Fungus/Bacteria/Decomposers: Decomposers break down decaying organic (plant/animal) material and return it to the soil! Some insects do this also.

 

As you can begin to imagine, the food web is a delicate balance! If you remove one animal/plant from a the ecosystem then you can put the whole system out of whack and endanger certain animals. If a apex predator disappears, then a primary consumer can overpopulate and their resources can reach capacity!

sea otter

At one time the southern sea otter was hunted to very low numbers. These carnivores eat urchins and keep their populations in check. The urchins eat kelp. When there are no sea otters to eat the urchins, the urchins begin to eat the kelp forest at alarming rates. Without the kelp forest, many other fish and invertebrates would lose their habitat. As the otters populations have grown after being protected, the balance of the kelp forest has been restored!

 

 

Categories: adventure, Animals, Children, conservation, education, Environment, nature, science, Today's Post, vocabulary, wildlife | Tags: , , , , , , , , , | 1 Comment

Back to Basics- Birds

Back to Basics- Birds

Our professor of birds is Professor Baxter and he is a Blue footed Booby! He’s going to share some basics about about birds!

ellie_edmund_professors-bfbooby

There are around 9,000 species of birds in the world. We are in every habitat on earth. Because we are so adaptable, we are considered the most successful animal on the planet. The earliest birds were descendants of the dinosaurs. Fossils of my long lost relatives have been found that are 150 million years old.

 first bird

What makes a bird a bird?

  • We have feathers. Our feathers are made from keratin.
  • We are endothermic (warm blooded).
  • We lay eggs.
  • We are vertebrates.
  • We have hollow bones. This helps us fly.
  • We have no teeth.

Feathers are our most distinctive feature. Feathers are made of keratin (the same protein that makes up human hair and nails). We have flight feathers on our wings. We have down feathers close to our body to keep us warm. Our tail feathers are made to help us fly. We must preen (clean) our feathers to keep them healthy. There are some birds who cannot fly including; kiwi, kakapo (the heaviest parrot on earth), penguins and ostrich.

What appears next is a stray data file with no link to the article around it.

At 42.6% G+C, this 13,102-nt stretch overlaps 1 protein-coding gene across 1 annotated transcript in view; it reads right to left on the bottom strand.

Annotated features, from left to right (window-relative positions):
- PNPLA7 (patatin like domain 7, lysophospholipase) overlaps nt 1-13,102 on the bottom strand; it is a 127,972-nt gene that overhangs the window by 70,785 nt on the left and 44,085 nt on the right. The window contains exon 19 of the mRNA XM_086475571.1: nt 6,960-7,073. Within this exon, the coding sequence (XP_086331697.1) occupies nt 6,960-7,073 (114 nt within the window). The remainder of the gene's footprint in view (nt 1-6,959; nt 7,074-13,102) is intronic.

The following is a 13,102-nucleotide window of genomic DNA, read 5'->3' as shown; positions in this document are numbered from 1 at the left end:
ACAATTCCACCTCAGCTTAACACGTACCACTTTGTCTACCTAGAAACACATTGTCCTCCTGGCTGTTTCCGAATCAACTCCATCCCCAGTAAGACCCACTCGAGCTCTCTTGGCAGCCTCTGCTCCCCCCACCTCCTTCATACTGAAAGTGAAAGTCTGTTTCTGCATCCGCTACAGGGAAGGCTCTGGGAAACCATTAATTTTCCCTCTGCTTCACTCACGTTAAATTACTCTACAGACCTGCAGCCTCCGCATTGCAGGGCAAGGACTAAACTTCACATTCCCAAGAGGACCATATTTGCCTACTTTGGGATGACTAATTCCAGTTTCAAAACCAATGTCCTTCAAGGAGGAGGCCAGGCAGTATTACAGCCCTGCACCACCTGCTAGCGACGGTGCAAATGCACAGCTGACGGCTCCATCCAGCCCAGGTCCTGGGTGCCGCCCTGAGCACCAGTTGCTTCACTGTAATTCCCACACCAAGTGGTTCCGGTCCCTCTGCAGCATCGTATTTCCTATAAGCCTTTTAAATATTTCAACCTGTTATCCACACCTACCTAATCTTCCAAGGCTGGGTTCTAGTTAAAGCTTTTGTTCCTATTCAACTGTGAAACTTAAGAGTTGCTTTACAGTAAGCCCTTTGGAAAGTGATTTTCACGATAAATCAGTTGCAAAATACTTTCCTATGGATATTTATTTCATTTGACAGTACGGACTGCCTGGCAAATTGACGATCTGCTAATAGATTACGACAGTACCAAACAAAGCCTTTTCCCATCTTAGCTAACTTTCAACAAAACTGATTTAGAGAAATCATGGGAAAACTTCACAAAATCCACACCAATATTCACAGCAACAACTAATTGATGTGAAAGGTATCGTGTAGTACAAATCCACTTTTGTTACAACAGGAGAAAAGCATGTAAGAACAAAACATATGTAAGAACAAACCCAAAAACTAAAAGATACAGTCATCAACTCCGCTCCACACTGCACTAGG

kakapo

peguin

Our beaks/bills are also covered in keratin and they are shaped for what type of food we eat.

Instead of paws, we have feet. Our feet have 2 to 4 toes. Most of us have 4 toes, 3 that face forward and one that faces backward. This is perfect for sitting on tree branches. Those birds that spend time in water have webbed feet.

bird feet

We must keep our body temperature at 104 degrees. It is important that we control our heat loss.

Lastly, we lay eggs. Our mating rituals include dancing, songs and plumage displays. Our eggs are made of calcium carbonate. We lay eggs in nests, on rocks, on the beach and even on the ground. Some of us are born without feathers and our eyes closed. Some of us are, like ducks, are born with down feathers and our eyes open.

duck

 

Categories: adventure, Animals, birds, Children, conservation, education, Environment, nature, science, Today's Post, wildlife | Tags: , , , , , , , , , , | 1 Comment

Old Bright Eyes!

Old Bright Eyes!

We spent our last day at camp this week looking for a small amphibian with big bright eyes. Good thing we have binoculars, because spotting these tiny frogs was not easy!

frog3

IMG_3040

 

 

 

 

 

 

Date: 3/23

Location: Madagascar

Green bright-eyed frog fun facts:

  • Green bright eyed frogs have a blue ring around the outer iris.
  • They are green with little spots and can change their color to a more reddish tone.
  • Green bright eyed frogs have webbed feet.

IMG_3041

  • During breeding season males call during the night to look for a mate.
  • Females lay their eggs in water.

frog2

frog

 

 

 

 

 

We had lovely time exploring the forest for these tiny frogs. So many sightings of them and other fascinating creatures! We really love this place!

 

Categories: adventure, amphibians, Animals, Children, conservation, education, Environment, nature, science, Today's Post, wildlife | Tags: , , , , , , , , , , | 1 Comment

Blog at WordPress.com.

%d bloggers like this: